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The hero is the villain

MANILA (SE): “The hero is now the villain,” Archbishop Socrates Villegas said in lamenting what he termed the new spirit of a now splintered EDSA Remembrance Day.

“History books are rewritten. Historical memory is revised. The hero is the villain. The plunderers are now the heroes,” he said in pointing out that the real spirit of what was a bloodless coup just 31 years ago has evaporated into a relentless killing spree of the poor in the name of change.

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Insidious diluting of the Kill Bill

MANILA (SE): In the face of mounting opposition from both the general public and the senate to a proposal before the congress to reintroduce the death penalty in The Philippines, the list of crimes that could see an offender go to the gallows, the lethal injection room or stand in front of a firing squad has been considerably trimmed from its original 21.

Those that are being kept on the bill are the rarely invoked crimes of treason and plunder, but significantly a wide variety of drug-related offences.

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Manila walks for life

MANILA (SE): Before the sun peeped over the horizon on February 18, waves of white were rolling into the Quirino Grandstand in Manila to join a Walk for Life and send a message to the congress that if Filipinos want their nation to free from violence, no one can be a perpetrator of violence, irrespective of the legal or judicial trappings that may accompany it.

The president of the Council of the Laity, Zenaida Capistrano, told the rally, “Life is just borrowed from God, it must be cared for.”

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Catholic but not Christian?

MANILA (SE): The Philippines is widely hailed as the only Catholic country in Asia, but despite being Catholic, it is struggling to live out its Christian values.

In recent months, Archbishop Socrates Villegas has lamented the silence of his flock in the face of the mass killing of the poor instigated by the president, Rodrigo Duterte, saying that it is the complicity of silence from the pews that has enabled the massacre to prosper.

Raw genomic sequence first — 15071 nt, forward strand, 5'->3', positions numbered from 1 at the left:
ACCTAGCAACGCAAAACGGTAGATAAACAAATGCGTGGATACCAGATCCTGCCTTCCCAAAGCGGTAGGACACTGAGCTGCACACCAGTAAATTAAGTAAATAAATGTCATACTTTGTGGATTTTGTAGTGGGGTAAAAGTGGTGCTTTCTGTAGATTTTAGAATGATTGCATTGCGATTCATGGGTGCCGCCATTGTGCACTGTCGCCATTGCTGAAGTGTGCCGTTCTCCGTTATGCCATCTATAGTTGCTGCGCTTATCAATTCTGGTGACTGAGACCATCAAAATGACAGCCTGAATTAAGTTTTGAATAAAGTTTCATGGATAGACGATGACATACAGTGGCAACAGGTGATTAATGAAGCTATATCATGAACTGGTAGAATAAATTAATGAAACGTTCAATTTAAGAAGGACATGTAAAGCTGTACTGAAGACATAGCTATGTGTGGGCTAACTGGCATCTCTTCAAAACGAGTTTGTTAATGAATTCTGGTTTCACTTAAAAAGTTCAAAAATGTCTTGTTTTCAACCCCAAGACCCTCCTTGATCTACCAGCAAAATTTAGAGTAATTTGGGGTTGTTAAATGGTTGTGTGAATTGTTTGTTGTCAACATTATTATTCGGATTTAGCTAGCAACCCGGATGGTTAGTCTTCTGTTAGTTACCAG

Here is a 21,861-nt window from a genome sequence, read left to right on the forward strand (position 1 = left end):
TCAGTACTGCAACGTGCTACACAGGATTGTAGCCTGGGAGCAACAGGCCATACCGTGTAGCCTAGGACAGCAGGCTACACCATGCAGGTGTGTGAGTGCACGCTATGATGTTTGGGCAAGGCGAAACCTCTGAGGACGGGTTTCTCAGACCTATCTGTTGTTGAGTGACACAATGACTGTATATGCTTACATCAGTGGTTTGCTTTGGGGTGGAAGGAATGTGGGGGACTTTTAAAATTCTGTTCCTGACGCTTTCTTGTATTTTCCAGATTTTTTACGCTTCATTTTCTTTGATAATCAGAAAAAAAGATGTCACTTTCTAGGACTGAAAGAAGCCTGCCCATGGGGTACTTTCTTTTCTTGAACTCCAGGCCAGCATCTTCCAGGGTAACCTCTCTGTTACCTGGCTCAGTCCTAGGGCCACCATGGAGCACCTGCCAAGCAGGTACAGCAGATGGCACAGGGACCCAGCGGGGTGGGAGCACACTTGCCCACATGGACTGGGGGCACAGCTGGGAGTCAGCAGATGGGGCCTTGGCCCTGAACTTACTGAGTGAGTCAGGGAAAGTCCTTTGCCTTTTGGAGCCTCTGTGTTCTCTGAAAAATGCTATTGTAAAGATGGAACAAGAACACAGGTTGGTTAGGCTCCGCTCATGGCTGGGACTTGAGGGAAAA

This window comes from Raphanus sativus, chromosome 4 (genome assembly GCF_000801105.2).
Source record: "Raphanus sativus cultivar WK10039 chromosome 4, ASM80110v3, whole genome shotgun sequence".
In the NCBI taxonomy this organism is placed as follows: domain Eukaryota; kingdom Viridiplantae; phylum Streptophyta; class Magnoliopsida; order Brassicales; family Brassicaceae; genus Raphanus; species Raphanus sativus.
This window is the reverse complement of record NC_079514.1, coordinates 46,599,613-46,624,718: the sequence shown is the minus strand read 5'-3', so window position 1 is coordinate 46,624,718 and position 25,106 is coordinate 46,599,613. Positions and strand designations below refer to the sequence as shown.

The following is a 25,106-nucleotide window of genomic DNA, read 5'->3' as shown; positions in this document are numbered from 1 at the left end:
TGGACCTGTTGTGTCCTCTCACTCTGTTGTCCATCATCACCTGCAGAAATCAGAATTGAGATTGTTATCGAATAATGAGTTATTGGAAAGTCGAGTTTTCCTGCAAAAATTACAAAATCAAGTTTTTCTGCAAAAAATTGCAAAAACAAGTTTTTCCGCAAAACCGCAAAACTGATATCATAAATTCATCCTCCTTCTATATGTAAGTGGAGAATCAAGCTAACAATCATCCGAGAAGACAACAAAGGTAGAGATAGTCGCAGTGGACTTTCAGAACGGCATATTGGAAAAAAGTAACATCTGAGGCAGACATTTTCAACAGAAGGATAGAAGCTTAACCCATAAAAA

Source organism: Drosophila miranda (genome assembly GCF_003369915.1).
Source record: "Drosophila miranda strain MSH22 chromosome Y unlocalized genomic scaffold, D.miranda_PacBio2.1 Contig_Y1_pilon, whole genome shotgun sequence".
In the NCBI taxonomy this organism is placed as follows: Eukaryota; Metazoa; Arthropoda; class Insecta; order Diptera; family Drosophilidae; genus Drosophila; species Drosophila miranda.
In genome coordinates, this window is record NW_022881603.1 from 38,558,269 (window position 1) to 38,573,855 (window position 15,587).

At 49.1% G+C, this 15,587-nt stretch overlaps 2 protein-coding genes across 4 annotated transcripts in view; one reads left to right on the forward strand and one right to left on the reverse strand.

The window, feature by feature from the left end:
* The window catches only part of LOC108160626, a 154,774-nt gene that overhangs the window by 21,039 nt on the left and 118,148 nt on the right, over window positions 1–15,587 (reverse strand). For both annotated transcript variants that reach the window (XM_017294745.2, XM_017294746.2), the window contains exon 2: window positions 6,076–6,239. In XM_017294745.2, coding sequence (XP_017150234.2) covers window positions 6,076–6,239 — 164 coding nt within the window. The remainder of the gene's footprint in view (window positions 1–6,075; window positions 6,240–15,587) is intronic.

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Duterte declares peace talks dead in water

MANILA (SE): The much vaunted peace talks between the Philippine government and the National Democratic Front of the Communist Party are now officially dead in the water.

A signature policy of the president, Rodrigo Duterte, peace talks began with much enthusiasm in Oslo, Norway, last August, but soured significantly before a second round that was held in the same city and finally went nowhere at a meeting in Rome at the end of January.

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Beware martial law

MANILA (SE): “Let us continue to maintain safeguards against dictatorial martial law that our present constitution contains,” the president of the Catholic Bishops’ Conference of The Philippines, Archbishop Socrates Villegas, said at the completion of the bishops’ plenary meeting in January.

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Merciless government can’t beg for mercy

MANILA (SE): A Filipino migrant worker, Jakatia Pawa, was hanged in Kuwait on January 25 after being found guilty of murdering the 22-year-old daughter of her employer.

Pawa had maintained her innocence right through her long ordeal, saying that she had no motive whatsoever for killing the woman.

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Farmworkers trafficked around The Philippines

MANILA (UCAN): The Rural Missionaries of The Philippines reported on January 23 that the southern region of Mindanao has become a hotbed of trafficking in farm labour.

While migrant workers have often been the target of trafficking rings, it seems that staying home is no protection from the lassoes of those that buy and sell people for a living.

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The silence of the people is the big killer

MANILA (SE): The bishops of The Philippines issued their first joint statement condemning the war on the poor being waged by the president, Rodrigo Duterte, at the conclusion of their 112th Plenary Assembly held at Cebu City during January.

In a statement that was read at all Masses across the country on February 5 the bishops say, “This traffic in illegal drugs needs to be stopped and overcome. But the solution does not lie in the killing of suspected drug users and pushers.”

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Is Duterte feeling the heat?

MANILA (SE): “The Catholic Church is full of sh...t,” the president of The Philippines proclaimed in bookending the Congress on Mercy held in Manila from January 16 to 20 with crude attacks on the Church and bishops.

Anticipating that his war on the poor would be attacked during the worldwide congress, Duterte was not disappointed and topped off his crude attack prior to the gathering with an equally crude one at the end.

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